Doyon gets favorable review, contract unchanged

City Commissioners gave City Manager Greg Doyon a favorable review during closed session on Feb. 25.

No changes were made to his contract, which runs through March 24, 2023.

Doyon said that he told commissioners that if they were considering any kind of merit increase to hold off until they have a better idea of what will happen with the budget, which the city typically adopts over the summer.

“I have really enjoyed my time here and I continue to enjoy it. I’m thankful to be here and I don’t take it for granted,” Doyon told The Electric.

City manager’s contract renewed another three years

Doyon has been the city manager since 2008.

If commissioners wanted to make any changes to his contract, they’d address it during the budget process.

In March 2020, commissioners renewed Doyon’s contract for another three years through 2023.

Commission gives Doyon favorable review; indicates desire to renew contract next year

The contract included a base salary of $161,500.

His base salary in the previous contract was $149,348 and in 2019, commissioners increased his salary by four percent of the base, which was about $5,973.

The new contract deletes cost of living increases as approved for city employees.

In 2019, commissioners voted 5-0 to extend Doyon’s contract for a year and indicated that they wanted to renew his contract when it expired in March 2020.

Commission gives Doyon favorable review, approves salary increase

The city operates under a commission-manager form of government. Every 10 years, the voters are asked if they want to study/change their form of government. The question was last on the ballot in 2014 and voters rejected the study, keeping the form of government in place.

The city manager serves as the chief executive officer of the city and is responsible for the management of city operations. The city manager functions include:

  • implement policy decisions and legislative actions taken by the city commission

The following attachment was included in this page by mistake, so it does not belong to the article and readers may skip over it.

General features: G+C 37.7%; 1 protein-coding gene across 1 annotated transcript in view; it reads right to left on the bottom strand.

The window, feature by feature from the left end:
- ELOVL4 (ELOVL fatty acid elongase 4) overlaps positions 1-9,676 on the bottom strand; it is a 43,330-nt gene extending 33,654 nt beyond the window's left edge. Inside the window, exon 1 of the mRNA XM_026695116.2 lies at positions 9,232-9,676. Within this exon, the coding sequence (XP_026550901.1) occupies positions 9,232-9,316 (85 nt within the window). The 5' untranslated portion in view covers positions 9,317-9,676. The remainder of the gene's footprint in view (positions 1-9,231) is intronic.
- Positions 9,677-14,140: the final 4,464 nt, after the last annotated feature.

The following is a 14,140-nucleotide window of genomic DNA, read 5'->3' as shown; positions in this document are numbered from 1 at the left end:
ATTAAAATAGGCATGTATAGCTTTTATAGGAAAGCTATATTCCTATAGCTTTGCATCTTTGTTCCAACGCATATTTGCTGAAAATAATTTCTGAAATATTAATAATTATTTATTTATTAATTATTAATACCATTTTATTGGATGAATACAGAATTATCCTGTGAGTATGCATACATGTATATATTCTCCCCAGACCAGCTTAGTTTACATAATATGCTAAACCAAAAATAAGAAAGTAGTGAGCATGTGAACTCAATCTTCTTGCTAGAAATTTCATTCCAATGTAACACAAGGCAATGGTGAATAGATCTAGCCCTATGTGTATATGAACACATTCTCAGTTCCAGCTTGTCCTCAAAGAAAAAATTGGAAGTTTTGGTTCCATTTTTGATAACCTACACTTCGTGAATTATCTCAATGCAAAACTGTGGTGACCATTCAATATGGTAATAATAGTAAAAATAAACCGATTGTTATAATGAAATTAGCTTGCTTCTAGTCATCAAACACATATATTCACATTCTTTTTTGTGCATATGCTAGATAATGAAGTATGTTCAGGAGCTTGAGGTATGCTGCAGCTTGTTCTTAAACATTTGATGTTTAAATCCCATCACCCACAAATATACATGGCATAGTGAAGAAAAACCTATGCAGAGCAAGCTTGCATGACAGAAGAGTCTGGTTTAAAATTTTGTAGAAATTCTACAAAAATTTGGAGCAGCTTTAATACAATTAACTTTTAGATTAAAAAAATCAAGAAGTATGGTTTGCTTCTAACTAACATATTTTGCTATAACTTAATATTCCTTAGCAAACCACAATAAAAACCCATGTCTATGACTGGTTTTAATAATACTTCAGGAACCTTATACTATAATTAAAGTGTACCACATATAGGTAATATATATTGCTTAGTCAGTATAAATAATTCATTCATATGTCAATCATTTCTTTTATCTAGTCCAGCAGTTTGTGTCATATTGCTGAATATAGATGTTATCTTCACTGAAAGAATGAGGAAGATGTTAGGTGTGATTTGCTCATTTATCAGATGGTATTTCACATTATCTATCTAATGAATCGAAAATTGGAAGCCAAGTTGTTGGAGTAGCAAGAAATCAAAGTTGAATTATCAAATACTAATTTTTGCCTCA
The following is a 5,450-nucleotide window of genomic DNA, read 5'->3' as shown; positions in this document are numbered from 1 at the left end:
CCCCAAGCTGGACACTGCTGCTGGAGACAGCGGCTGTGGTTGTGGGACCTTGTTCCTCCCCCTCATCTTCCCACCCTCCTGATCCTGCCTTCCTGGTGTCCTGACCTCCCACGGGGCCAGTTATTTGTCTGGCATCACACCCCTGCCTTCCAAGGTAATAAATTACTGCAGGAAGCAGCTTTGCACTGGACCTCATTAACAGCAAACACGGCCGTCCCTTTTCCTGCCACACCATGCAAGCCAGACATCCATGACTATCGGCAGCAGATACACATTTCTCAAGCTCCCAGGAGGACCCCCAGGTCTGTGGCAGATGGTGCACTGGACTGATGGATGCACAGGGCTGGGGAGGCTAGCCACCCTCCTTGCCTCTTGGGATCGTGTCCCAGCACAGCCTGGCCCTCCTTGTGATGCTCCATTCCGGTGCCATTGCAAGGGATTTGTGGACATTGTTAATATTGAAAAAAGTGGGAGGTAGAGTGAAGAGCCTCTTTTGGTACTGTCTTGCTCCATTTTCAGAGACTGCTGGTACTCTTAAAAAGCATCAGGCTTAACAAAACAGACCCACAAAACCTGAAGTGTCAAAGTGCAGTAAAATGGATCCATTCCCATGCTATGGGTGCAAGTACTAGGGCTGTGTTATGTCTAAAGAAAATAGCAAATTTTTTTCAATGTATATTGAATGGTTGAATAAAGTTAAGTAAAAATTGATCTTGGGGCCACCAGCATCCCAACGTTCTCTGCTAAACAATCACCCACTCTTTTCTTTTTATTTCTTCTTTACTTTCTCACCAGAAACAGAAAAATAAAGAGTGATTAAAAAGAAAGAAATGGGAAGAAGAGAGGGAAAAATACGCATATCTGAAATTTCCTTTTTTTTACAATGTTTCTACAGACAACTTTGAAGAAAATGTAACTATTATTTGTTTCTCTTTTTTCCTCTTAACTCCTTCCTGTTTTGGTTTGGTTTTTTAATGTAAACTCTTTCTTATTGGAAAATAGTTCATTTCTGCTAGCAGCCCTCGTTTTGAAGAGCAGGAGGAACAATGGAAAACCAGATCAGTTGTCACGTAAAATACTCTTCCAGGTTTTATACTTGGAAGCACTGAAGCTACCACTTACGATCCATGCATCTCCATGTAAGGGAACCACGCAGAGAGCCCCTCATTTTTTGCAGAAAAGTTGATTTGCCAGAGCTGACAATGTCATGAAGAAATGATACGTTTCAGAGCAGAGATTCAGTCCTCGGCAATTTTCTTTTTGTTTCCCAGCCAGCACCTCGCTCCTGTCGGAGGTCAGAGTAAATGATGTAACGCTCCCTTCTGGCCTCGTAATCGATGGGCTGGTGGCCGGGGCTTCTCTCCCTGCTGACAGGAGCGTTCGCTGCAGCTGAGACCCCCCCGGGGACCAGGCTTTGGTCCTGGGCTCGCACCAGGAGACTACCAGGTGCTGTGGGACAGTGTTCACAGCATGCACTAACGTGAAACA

• make recommendations to the city commission
  • oversee the operations of the city
  • oversee preparation of the city budget
  • recruit, hire and supervise city staff.

In January 2008, the commission approved the employment agreement with Doyon.

When the city began the search for a city manager, they had 50 applicants that were narrowed to 16 with the help of a consultant. The commission narrowed the field to six. One candidate withdrew and one was sick at interview time, according to city minutes. Of the four who were interviewed, the commission at the time said Doyon was the best candidate.

Commission to finalize Great Falls city manager’s salary increase

Commissioner Bill Beecher said in January 2008 that “Doyon would bring enthusiasm and good ideas to our city and the commission was excited to have him,” according to the minutes.

There was no public comment at the time and the commission voted 5-0 to approve the contract in 2008.

Doyon’s contract was renewed again in 2017, for a three-year term, but the annual reviews continue.

Doyon declines Billings job; remains Great Falls manager

In December 2018, Doyon interviewed for and was offered the city administrator position in Billings, but ultimately declined the position.

Billings picks Great Falls city manager Greg Doyon for their city administrator position

The commission voted 5-0 in 2018 to increase Doyon’s salary by three percent and allowing a three percent cost of living adjustment, for a roughly $8,000 increase to his pay.

In March 2017, commissioners gave Doyon a favorable review and renewed his contract for three years with a three percent salary increase, which equated to an annual salary of $136,674, and 30 days vacation.

In Doyon’s 2016 review, commissioners approved 10 additional vacation days. In the May 2015 review, commissioners approved a $4,000 salary increase and an additional 10 days vacation for fiscal year 2015-2016 and an additional $4,000 salary increase for the next fiscal year.

In 2014, when the city was dealing with significant cuts to pay off the Electric City Power settlement, Doyon did not receive a salary increase, but instead commissioner approved an additional 80 hours of vacation.